CFP: The Philosophy of Slavery and Emancipation

Call for Papers: Anthology on the Philosophy of Slavery and Emancipation

Historically, the institution of slavery was the focus of a great deal of philosophical research. Aristotle, Kant, Hegel, Mill, Wollstonecraft, Bentham, Locke, Rousseau, Paine, Wilberforce, Grotius, Pufendorf, Nietzsche, Marx, and many others, considered such topics as the definition of slavery, the rightness or wrongness of slavery, which sorts of people could or should be enslaved, and whether (and if so, when) they should be emancipated.

In recent years, by contrast, philosophers have shown little interest in slavery. This anthology seeks to remedy this by presenting new work on the philosophy of slavery and emancipation. Possible topics to be addressed include, but are not restricted to:
• What is slavery? How is slavery different from other forms of unfreedom/inequality/labour etc?
• What was mistaken about historical arguments for slavery?
• How do we best explain the wrongness of slavery? Why were the actions of slave owners, slave traders, or those involved in the initial enslavement, wrong?
• Do people not involved in slavery have obligations to oppose slavery?
• Are slaves who once consented to their own enslavement required to obey their masters? Do such masters have a right to such obedience? Should the state recognise, or even enforce, such contracts of slavery?
• What is the relationship between slavery and sexism/racism/ableism/heteronormativity etc?
• What is the relationship between slavery and bondage & discipline, or dominance & submission, or sadism & masochism?
• What do slave narratives tell us about the nature or wrongness of slavery or about the rightness of emancipation?
• What is emancipation?
• What does the history of emancipation tell us about contemporary abolitionism?
• Who can emancipate whom, when, and from what?
• Is emancipation all that is owed to slaves? Does the legacy of slavery and emancipation require further action?

The anthology will, in the first instance, be submitted to Cambridge University Press for possible inclusion in their new series, Slavery Since Emancipation. The description of this series can be found here.

Guidelines for submissions
• Deadline for submission of abstract (150-300 words): 1st December 2013
• Deadline for submission of paper: 1st February 2014
• Manuscripts should be in English and be between 6000 and 9000 words, including abstract, references and footnotes.
• They should be prepared for anonymous refereeing and sent by email attachment as a word document or pdf to both editors.
• They will be subject to a process of peer-review.
• Expected date for preliminary verdict on submitted papers: 31st July 2014

Editors
Nathaniel Adam Tobias Coleman, uctynat [at] ucl [dot] ac [dot] uk
Simon Roberts-Thomson, serobertsthomson [at] gmail [dot] com

Hollywood is not doing enough to shame fat people, apparently

I think we’ve entered Bizarro world, because The Guardian film blog is running a piece today about how Hollywood films are guilty of normalizing – even celebrating – obesity and not doing enough to warn people about the dangers of being overweight. Some choice excerpts include:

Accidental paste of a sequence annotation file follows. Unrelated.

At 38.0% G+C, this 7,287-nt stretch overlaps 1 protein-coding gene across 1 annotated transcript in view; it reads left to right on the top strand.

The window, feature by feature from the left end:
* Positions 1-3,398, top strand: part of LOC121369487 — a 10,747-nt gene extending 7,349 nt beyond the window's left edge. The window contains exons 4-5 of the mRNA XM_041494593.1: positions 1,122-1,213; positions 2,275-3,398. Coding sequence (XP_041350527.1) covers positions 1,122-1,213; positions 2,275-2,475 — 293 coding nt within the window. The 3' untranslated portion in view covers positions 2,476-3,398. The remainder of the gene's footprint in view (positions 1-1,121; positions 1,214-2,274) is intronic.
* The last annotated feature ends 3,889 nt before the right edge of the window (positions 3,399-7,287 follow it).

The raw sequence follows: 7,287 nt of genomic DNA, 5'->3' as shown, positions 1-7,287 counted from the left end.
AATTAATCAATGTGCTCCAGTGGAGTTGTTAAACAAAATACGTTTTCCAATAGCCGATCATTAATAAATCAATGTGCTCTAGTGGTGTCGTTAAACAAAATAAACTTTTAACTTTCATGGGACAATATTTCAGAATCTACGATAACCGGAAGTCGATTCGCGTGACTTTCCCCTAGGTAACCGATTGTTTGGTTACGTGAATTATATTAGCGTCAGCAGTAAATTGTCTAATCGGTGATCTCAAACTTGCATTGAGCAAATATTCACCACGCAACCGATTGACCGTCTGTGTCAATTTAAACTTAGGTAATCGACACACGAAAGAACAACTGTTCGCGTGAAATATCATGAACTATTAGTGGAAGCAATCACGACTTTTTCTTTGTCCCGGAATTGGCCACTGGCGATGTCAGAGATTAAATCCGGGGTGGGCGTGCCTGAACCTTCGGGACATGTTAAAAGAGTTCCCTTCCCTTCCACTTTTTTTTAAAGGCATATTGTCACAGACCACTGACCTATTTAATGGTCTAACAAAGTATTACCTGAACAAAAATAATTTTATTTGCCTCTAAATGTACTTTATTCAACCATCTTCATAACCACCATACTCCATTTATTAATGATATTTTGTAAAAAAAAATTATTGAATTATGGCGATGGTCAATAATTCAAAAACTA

Oddly, though fatness is smiled upon, undue thinness is decried on film. Keira Knightley (who’s believed to weigh around seven stone) has been continuously attacked on this count. After all, people could try to emulate a screen idol; that might lead to anorexia, a condition that can prove fatal. Yet obesity kills many more than anorexia.

While actors like Knightley arouse disdain, those who fatten up for a part are applauded. Renée Zellweger was congratulated for putting on 30 pounds (just over two stone), twice, for the two Bridget Jones films. After Robert De Niro put on 60 pounds for Raging Bull, critics acclaimed his“transformative” achievement.

and:

Still, when producers suggested that Jennifer Lawrence might actually lose a bit of weight, they found her less co-operative. “If anybody even tries to whisper the word ‘diet’, I’m like, ‘You can go fuck yourself’,” she’s just told an admiring world. Yet a slim frame would hardly have been out of place in a film entitled The Hunger Games.

I know I haven’t had the most reliable meter on this in the past, but I am reasonably sure this piece is not intended as parody. The author seems to be genuinely bemoaning the plight of thin women who just can’t catch a break in Hollywood films. And implying that Renee Zellweger might’ve still been celebrated for gaining (a very moderate amount of) weight even if she hadn’t immediately become ultra-thin again once filming had ended. And suggesting that fit, petite Jennifer Lawrence really should’ve lost some weight for her role in the Hunger Games (come on honey, we need ‘a slim frame’). And ignoring the massive gender disparity between what mainstream film and TV says is acceptable for men, and what it says is acceptable for women. And. . .etc.

Because, as we all know, the dangerous message that Hollywood is sending to young girls is that it might be okay to feel good about their bodies, even if they aren’t skinny!